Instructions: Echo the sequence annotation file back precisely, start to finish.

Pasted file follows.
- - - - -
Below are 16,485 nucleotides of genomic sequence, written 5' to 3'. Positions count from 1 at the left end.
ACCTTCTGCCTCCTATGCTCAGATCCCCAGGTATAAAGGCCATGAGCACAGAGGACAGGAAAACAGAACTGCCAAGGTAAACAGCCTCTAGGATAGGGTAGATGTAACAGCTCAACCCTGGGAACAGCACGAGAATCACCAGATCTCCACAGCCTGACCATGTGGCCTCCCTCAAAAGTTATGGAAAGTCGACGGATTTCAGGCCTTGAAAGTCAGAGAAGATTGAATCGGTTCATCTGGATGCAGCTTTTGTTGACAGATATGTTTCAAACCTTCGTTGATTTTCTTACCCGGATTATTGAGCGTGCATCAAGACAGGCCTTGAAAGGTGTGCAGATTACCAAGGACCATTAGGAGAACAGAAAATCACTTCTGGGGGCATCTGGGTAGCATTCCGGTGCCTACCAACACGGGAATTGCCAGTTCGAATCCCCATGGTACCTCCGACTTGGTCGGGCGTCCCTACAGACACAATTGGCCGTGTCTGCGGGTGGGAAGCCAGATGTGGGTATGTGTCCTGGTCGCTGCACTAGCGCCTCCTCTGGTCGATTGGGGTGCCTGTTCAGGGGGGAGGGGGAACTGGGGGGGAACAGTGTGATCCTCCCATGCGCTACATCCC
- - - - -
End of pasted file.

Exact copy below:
Below are 16,485 nucleotides of genomic sequence, written 5' to 3'. Positions count from 1 at the left end.
ACCTTCTGCCTCCTATGCTCAGATCCCCAGGTATAAAGGCCATGAGCACAGAGGACAGGAAAACAGAACTGCCAAGGTAAACAGCCTCTAGGATAGGGTAGATGTAACAGCTCAACCCTGGGAACAGCACGAGAATCACCAGATCTCCACAGCCTGACCATGTGGCCTCCCTCAAAAGTTATGGAAAGTCGACGGATTTCAGGCCTTGAAAGTCAGAGAAGATTGAATCGGTTCATCTGGATGCAGCTTTTGTTGACAGATATGTTTCAAACCTTCGTTGATTTTCTTACCCGGATTATTGAGCGTGCATCAAGACAGGCCTTGAAAGGTGTGCAGATTACCAAGGACCATTAGGAGAACAGAAAATCACTTCTGGGGGCATCTGGGTAGCATTCCGGTGCCTACCAACACGGGAATTGCCAGTTCGAATCCCCATGGTACCTCCGACTTGGTCGGGCGTCCCTACAGACACAATTGGCCGTGTCTGCGGGTGGGAAGCCAGATGTGGGTATGTGTCCTGGTCGCTGCACTAGCGCCTCCTCTGGTCGATTGGGGTGCCTGTTCAGGGGGGAGGGGGAACTGGGGGGGAACAGTGTGATCCTCCCATGCGCTACATCCC